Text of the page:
Celebrated on October 6th
A priest. , founder of the Carthusians. , born in Cologne in 1033 to a noble family, he studied at the cathedral school in Rheims where he was ordained priest and later taught theology for 18 years. When he criticised his archbishop, who obtained his see through simony, he was discharged from his office at the school.
In 1084 with six companions, he withdrew to the Grande Chartreuse, a wild and lonely place in the mountains near Grenoble. They built a small church and little huts to live in, entering into that combination of solitary and communal living that characterises Carthusian life to this day.
After six years, however, Pope Urban II, one of Bruno’s former students, asked him to go to Rome to be his advisor. Bruno found it very difficult to leave his community but served the Pope well. He was later allowed to establish another foundation in Calabria.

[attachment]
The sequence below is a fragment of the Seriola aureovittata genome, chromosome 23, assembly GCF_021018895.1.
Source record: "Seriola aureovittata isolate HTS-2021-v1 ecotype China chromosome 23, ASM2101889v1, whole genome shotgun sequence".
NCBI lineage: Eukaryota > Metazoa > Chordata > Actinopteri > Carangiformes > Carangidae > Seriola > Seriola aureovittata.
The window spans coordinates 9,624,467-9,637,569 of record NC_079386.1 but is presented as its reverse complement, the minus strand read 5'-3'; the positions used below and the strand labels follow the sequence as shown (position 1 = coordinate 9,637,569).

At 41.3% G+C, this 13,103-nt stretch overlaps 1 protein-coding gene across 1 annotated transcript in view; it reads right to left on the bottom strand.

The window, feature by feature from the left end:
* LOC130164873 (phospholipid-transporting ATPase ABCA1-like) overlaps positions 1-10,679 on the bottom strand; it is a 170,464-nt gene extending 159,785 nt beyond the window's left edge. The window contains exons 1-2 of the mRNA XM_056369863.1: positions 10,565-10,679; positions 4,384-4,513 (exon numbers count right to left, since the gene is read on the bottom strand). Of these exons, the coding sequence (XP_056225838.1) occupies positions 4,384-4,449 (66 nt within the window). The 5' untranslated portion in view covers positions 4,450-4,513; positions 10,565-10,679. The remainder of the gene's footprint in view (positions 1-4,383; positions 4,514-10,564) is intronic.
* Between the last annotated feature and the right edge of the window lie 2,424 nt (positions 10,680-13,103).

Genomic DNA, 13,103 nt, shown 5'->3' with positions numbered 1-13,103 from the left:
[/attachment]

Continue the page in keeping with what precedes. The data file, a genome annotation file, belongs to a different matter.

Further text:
He never saw his brethren in France again but kept in touch with them by letter - one of which survives. There is also a long letter to an old friend in which he speaks of the rest and refreshment brought to the spirit through natural beauty, He wrote: “Only those who have experienced it can know the benefit and delight to be had from the quietness and solitude of a hermitage.”
St Bruno died in 1101. The Carthusians came to England in 1173. By the late Middle Ages there were nine houses here. Several Carthusian monks were executed for their faith during the Reformation. Three are among the Forty Martyrs of England and Wales. There is a Charterhouse, founded in the 19th century in Sussex.